The GeeksverseFrom the Fan’s Desk | Did Marvel Just Date Itself?

From the Fan’s Desk | Did Marvel Just Date Itself?
Published on Tuesday, April 15, 2014 by
With the New 52, DC made their universe five years old and ran into the problem of compressing all of Batman and Green Lantern’s stories into that five year period. Did Marvel just make a similar mistake?

mightyavengers09_CVRIn last week’s Mighty Avengers #9, we got some of the history of Dr. Adam “Blue Marvel” Brashear and his adventuring son, Kevin. If you got a Doc Savage vibe (or more accurately Doc Brass from Warren Ellis’ Planetary), you weren’t alone. But what was interesting was that Mighty Avengers writer Al Ewing ascribed dates to some of those adventures. The Blue Marvel was a character that adventured in the time before the Fantastic Four, Avengers, and all the other major Marvel heroes. He was asked to stop being a super hero and he complied, going into hiding and working on his research. Through a three-page montage sequence, this issue of Mighty Avengers also showed that he spent that time doing more than just research.

It’s revealed that in 1970, Kevin Brashear was born and that 1972 saw his father Doc Brashear battle “The Were-Sacrifice of the Deathwalkers.” The young Kevin received his first chemistry set at the age of eight in 1978 and in 1983 the Brashears countered the threat of the Technocracy. In 1991, Kevin Brashear is shown graduating from what I assume is college—it must be his college graduation if he was born in 1970. 1993, 1997, and 1999 saw the father-son duo take on “The Atomic Skeletons of Paris,” “The Dream Machine of Doktor Skorpion,” and the Millenium Bug, respectively. The most significant event, however, might be one that occurred “an unspecified time later” in what the book calls “the beginning of the age of Marvels.”

The events referenced in this unspecified time, which took place after 1999, corresponds with the events of Fantastic Four #19 (October, 1963), the first appearance of Galactus. Assuming that Mighty Avengers #9 is set in 2014 (and there’s no indication that it doesn’t), it apparently means that Galactus first arrived on Earth sometime after 1999. That means that all the canonical adventures in that have led up to the current All-New Marvel NOW! universe have taken place in a time frame that spans 14 years at the longest.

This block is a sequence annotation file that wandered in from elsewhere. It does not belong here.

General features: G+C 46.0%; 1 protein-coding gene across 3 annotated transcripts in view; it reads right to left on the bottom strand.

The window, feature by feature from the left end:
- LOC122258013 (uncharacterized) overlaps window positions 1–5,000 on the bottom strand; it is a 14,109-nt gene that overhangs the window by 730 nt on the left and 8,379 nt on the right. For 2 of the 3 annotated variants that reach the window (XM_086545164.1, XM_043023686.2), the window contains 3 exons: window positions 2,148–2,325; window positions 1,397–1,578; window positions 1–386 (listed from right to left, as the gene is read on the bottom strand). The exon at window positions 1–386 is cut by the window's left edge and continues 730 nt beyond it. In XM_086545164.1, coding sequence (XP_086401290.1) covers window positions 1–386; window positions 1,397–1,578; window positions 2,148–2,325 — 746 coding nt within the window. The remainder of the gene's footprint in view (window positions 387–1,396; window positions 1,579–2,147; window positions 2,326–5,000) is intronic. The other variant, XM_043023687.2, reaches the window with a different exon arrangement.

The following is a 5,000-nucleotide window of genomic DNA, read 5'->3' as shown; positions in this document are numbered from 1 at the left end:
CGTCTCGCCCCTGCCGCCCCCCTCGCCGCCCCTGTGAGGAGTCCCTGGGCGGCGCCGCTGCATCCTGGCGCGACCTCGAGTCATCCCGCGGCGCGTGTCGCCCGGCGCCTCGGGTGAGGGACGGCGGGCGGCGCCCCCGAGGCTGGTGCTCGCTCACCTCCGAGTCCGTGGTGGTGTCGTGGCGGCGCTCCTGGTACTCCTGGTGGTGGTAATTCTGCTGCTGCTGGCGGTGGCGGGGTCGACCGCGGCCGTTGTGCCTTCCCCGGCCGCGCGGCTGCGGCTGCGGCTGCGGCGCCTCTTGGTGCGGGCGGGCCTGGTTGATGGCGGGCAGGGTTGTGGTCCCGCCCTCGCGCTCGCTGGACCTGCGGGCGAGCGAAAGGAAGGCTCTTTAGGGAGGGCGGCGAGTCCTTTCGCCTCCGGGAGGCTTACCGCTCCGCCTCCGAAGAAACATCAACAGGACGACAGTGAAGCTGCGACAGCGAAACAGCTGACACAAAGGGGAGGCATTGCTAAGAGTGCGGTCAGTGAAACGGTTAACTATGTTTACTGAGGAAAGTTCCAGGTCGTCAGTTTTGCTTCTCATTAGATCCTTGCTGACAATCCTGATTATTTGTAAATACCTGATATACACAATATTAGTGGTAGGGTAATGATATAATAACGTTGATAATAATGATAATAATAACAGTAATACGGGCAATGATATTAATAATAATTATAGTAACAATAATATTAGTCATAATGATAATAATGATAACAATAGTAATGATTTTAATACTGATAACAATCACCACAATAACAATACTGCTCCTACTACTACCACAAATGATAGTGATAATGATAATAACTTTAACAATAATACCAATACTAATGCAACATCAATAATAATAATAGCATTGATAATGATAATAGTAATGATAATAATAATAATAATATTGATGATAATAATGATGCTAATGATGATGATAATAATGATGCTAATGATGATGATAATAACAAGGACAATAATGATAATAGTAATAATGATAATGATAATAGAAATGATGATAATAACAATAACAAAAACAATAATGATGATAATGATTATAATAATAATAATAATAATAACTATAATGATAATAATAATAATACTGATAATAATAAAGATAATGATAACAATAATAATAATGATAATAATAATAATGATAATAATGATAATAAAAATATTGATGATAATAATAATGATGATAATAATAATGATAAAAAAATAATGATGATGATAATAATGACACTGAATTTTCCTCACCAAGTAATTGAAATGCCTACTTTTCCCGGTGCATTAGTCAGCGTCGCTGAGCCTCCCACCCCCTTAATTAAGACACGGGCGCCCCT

Now granted, 14 years is better than the New 52’s five years, but I do think it’s a mistake to provide definitive years for all those events to have happened.

Obviously, no one reading the comics thinks that Galactus first appeared in the year the comic was published and the FF have been adventuring in real time since 1963. By now, all readers are familiar with and have accepted the floating timeline/sliding timescale explanation for how time works in most continuously ongoing superhero comics. The Punisher as he exists now isn’t a Vietnam War veteran as he was originally written, but a veteran of the Gulf War (1990–1991). In another five to ten years, the character will likely be reconfigured as a veteran of the Iraq War (2003–2011). The characters don’t really age, we understand that, but there are cases of seemingly permanent growth and development: No one really thinks of Cyclops as an 18 year-old kid anymore (the adult one, not the time-traveling youth currently seen in All-New X-Men), but is he 32 (18+14) or would he be older? I view the current adult Cyclops as getting close to 40 and to find out he’s only 32 (or possibly younger depending on when joined the X-Men, 14? 16?) is a bit of a shock. His current actions make me think of an older person.

In the long run this probably won’t matter. Marvel hasn’t made a big deal out of the timeline shown in Mighty Avengers, so nothing makes this “official” or accepted by Marvel. When Ewing moves on from the book, or if it’s canceled, the events of this issue won’t matter. And people will soon forget it happened.

At least I hope so. I didn’t like when DC assigned a definitive period of time to their stories and I don’t like it if that is what Marvel is doing.

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